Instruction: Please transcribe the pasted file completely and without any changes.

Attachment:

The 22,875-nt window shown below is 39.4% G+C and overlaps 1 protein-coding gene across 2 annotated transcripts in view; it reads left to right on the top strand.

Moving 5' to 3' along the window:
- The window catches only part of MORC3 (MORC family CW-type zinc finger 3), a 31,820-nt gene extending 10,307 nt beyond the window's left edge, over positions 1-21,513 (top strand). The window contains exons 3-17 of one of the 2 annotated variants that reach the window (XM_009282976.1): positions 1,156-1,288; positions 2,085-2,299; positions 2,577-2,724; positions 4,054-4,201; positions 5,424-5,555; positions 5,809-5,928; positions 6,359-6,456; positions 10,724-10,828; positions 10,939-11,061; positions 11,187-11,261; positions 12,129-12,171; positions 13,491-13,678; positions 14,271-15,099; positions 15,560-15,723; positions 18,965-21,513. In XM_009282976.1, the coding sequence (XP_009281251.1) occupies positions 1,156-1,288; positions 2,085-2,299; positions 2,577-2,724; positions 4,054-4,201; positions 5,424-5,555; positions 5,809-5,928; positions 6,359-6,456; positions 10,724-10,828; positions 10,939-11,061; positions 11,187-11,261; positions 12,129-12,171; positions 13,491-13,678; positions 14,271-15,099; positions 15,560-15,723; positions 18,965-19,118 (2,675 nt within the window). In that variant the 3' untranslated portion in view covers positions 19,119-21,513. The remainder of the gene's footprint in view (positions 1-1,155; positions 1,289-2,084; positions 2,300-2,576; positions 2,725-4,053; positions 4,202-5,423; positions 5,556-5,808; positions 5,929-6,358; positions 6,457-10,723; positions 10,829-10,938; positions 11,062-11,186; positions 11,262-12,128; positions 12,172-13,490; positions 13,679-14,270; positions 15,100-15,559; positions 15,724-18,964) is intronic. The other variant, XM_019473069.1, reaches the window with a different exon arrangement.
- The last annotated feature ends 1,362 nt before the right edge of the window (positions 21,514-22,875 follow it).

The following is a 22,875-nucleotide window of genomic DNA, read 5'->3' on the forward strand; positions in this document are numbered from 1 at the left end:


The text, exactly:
The 22,875-nt window shown below is 39.4% G+C and overlaps 1 protein-coding gene across 2 annotated transcripts in view; it reads left to right on the top strand.

Moving 5' to 3' along the window:
- The window catches only part of MORC3 (MORC family CW-type zinc finger 3), a 31,820-nt gene extending 10,307 nt beyond the window's left edge, over positions 1-21,513 (top strand). The window contains exons 3-17 of one of the 2 annotated variants that reach the window (XM_009282976.1): positions 1,156-1,288; positions 2,085-2,299; positions 2,577-2,724; positions 4,054-4,201; positions 5,424-5,555; positions 5,809-5,928; positions 6,359-6,456; positions 10,724-10,828; positions 10,939-11,061; positions 11,187-11,261; positions 12,129-12,171; positions 13,491-13,678; positions 14,271-15,099; positions 15,560-15,723; positions 18,965-21,513. In XM_009282976.1, the coding sequence (XP_009281251.1) occupies positions 1,156-1,288; positions 2,085-2,299; positions 2,577-2,724; positions 4,054-4,201; positions 5,424-5,555; positions 5,809-5,928; positions 6,359-6,456; positions 10,724-10,828; positions 10,939-11,061; positions 11,187-11,261; positions 12,129-12,171; positions 13,491-13,678; positions 14,271-15,099; positions 15,560-15,723; positions 18,965-19,118 (2,675 nt within the window). In that variant the 3' untranslated portion in view covers positions 19,119-21,513. The remainder of the gene's footprint in view (positions 1-1,155; positions 1,289-2,084; positions 2,300-2,576; positions 2,725-4,053; positions 4,202-5,423; positions 5,556-5,808; positions 5,929-6,358; positions 6,457-10,723; positions 10,829-10,938; positions 11,062-11,186; positions 11,262-12,128; positions 12,172-13,490; positions 13,679-14,270; positions 15,100-15,559; positions 15,724-18,964) is intronic. The other variant, XM_019473069.1, reaches the window with a different exon arrangement.
- The last annotated feature ends 1,362 nt before the right edge of the window (positions 21,514-22,875 follow it).

The following is a 22,875-nucleotide window of genomic DNA, read 5'->3' on the forward strand; positions in this document are numbered from 1 at the left end: